'Sit still' culture to blame for back pain

Research carried out revealed that over half of young adults suffer from back pain, with an inactive lifestyle to blame

Back pain-back
Back pain-back

Research carried out revealed that over half of young adults suffer from back pain, with an inactive lifestyle to blame

From sitting for hours at work, then grabbing a seat on the tube home and finally becoming ensconced on the sofa in the evening, it’s no wonder half of young adults are supposedly suffering from back pain caused by the ‘sit still’ culture.

In a recent survey carried out by Pfizer, half of the 2,400 18-34-year-olds questioned admitted to regularly suffering back pain, with a quarter saying it affected their ability to work.

It seems that our daily routine of sitting for long periods of time, coupled with a lack of exercise, is leading to loss of muscle tone in our backs, which is in turn weakening the stability of our spine.

‘Millions of people aged 18 to 34 are destined to spend the next 60 years living with back pain,’ says Sean McDougall, chief executive of the charity BackCare.

‘The “sit still” culture of schools and the workplace, combined with lack of exercise, is creating a healthcare timebomb.'

Of the adults that suffer from back pain, 52 per cent said it prevented them from performing daily tasks, while 9 per cent said it affected their sex lives.

The Can You Feel My Pain campaign is intent on highlighting the prevalence of neuropathic pain, which regularly goes undiagnosed by GPs.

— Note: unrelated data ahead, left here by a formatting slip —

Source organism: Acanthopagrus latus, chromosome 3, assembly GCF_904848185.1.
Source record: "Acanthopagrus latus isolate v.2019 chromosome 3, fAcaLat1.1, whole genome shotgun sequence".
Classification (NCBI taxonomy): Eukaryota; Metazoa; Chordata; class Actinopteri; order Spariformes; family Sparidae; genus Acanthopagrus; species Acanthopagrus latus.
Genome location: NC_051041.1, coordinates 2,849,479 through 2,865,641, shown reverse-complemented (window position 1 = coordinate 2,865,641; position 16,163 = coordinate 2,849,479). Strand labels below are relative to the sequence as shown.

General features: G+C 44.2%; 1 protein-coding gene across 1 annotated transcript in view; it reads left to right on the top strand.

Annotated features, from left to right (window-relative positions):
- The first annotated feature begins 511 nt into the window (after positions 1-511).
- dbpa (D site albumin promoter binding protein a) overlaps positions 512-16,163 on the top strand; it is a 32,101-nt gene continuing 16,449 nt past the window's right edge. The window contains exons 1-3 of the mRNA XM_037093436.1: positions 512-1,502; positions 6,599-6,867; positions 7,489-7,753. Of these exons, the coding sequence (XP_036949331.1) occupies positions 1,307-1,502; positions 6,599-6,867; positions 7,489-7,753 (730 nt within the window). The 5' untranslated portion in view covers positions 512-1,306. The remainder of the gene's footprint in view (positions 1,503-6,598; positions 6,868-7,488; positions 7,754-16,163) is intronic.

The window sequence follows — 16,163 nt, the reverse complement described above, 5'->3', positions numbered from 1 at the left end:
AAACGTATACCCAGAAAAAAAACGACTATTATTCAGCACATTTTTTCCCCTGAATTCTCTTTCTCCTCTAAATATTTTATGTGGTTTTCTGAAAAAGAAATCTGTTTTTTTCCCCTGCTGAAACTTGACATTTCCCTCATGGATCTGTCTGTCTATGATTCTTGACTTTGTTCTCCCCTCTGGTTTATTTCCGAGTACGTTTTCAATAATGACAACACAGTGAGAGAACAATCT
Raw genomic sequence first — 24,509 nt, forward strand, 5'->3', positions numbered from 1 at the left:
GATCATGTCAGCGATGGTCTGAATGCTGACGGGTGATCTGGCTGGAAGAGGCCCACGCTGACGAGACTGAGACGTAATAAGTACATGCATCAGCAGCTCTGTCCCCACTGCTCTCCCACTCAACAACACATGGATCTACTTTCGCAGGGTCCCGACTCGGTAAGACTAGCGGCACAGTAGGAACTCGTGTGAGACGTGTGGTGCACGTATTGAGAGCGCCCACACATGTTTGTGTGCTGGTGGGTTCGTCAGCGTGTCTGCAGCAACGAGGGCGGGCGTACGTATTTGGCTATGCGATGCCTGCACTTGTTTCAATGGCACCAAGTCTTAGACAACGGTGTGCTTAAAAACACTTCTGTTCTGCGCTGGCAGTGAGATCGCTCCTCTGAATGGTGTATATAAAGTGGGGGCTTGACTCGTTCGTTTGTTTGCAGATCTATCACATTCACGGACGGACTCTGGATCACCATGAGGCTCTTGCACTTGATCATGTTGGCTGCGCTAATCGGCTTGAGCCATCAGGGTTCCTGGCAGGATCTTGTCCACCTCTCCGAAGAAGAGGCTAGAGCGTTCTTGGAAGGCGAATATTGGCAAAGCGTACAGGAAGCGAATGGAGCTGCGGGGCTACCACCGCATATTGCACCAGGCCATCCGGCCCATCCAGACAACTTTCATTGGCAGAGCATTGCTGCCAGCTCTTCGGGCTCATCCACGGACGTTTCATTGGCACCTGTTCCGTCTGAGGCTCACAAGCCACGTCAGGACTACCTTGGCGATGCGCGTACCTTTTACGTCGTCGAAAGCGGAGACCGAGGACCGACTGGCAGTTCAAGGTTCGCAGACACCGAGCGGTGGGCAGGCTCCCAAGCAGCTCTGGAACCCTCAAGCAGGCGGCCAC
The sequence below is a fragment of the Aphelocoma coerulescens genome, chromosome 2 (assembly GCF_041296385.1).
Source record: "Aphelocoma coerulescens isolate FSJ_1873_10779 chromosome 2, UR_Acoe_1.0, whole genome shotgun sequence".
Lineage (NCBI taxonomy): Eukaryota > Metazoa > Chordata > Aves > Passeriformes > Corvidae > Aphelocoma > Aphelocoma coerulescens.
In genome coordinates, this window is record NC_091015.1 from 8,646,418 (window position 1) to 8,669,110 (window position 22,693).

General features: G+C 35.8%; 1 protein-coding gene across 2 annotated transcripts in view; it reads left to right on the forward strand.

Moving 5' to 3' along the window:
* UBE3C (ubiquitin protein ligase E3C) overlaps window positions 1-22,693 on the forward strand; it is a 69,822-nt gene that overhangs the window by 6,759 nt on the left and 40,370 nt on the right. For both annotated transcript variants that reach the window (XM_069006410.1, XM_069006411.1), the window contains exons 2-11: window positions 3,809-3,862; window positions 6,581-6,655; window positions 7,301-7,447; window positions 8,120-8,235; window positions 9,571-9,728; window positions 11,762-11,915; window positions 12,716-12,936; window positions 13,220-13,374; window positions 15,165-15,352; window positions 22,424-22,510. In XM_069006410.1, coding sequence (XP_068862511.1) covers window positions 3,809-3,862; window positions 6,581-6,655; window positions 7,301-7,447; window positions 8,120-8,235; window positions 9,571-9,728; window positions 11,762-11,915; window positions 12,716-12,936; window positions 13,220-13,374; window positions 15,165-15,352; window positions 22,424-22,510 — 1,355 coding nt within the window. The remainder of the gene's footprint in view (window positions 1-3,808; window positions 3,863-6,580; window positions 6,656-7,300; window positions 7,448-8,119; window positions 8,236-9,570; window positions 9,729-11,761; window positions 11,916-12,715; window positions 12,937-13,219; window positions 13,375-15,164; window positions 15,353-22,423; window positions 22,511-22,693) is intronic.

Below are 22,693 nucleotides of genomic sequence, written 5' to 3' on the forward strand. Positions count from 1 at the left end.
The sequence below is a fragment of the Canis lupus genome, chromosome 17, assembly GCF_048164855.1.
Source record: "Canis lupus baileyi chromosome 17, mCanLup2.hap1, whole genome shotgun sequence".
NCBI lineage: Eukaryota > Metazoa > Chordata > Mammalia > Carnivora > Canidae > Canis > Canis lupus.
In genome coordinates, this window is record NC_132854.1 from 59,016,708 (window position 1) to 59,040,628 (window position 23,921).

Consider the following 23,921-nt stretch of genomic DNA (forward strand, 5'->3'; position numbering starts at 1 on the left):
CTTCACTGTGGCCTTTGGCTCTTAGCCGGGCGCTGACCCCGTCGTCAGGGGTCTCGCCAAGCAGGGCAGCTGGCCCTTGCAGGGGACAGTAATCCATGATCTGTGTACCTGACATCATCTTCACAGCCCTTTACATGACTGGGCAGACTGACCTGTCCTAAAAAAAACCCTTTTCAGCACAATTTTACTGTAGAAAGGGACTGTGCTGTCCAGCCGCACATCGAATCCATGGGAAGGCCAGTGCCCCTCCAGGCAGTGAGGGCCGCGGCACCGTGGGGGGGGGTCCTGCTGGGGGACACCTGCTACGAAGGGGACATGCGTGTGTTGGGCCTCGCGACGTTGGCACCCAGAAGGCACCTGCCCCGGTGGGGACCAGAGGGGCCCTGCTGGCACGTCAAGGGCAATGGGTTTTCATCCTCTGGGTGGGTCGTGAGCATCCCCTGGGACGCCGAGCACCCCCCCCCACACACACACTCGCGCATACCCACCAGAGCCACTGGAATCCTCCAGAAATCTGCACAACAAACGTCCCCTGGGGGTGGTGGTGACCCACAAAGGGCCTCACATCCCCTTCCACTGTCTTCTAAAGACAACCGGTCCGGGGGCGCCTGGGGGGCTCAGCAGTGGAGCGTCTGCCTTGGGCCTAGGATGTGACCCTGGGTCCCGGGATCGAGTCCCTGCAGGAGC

Dr Ollie Hart, who has a special interest in chronic pain says: ‘Back pain is often treated as a routine condition by GPs, despite the fact that it can lead to many visits and unresolved complications. Healthcare professionals can use simple checks to ensure they are prescribing the most effective treatments.’

To help ease back pain, it is important to keep moving during the day. Try to exercise as often as possible and remember to take regular breaks at work.


Natalia Lubomirski
Natalia is a health journalist with 14 years experience in the publishing industry. She has worked for a number of well known magazines and websites including Marie Claire, Woman&Home, Top Sante, Boots and The Telegraph.  She likes to think she practices what she preaches when it comes to health and fitness. Her athletic prowess began early. A keen fencer for 13 years, she wielded an epée for Olympic Team GB during her teenage years. She likes to think she made sword-fighting cool before Game of Thrones came along! While working on her sporting performance with the team, she also participated in a lot of nutrition and psychology training, When it comes to time off, you’ll most likely find her up a mountain somewhere. It seems holidays have become a time for climbing several thousand feet, rather than chilling out. She’s now hiked eight of the major mountain ranges across four continents – including the Appalachians, the Smokies, the Sierra Nevadas (she spent her honeymoon hiking to the top of Half Dome), as well as hitting the summits of Snowdon, Pen-Y-Fan (Brecon Beacons), Table Mountain in South Africa, the Blue Mountains in Australia and the Atlas Mountains in Morocco. She’s also passionate about all things health, particularly vaccinations, and will happily jump on her soap box at any given opportunity to talk about their benefits to anyone who will listen!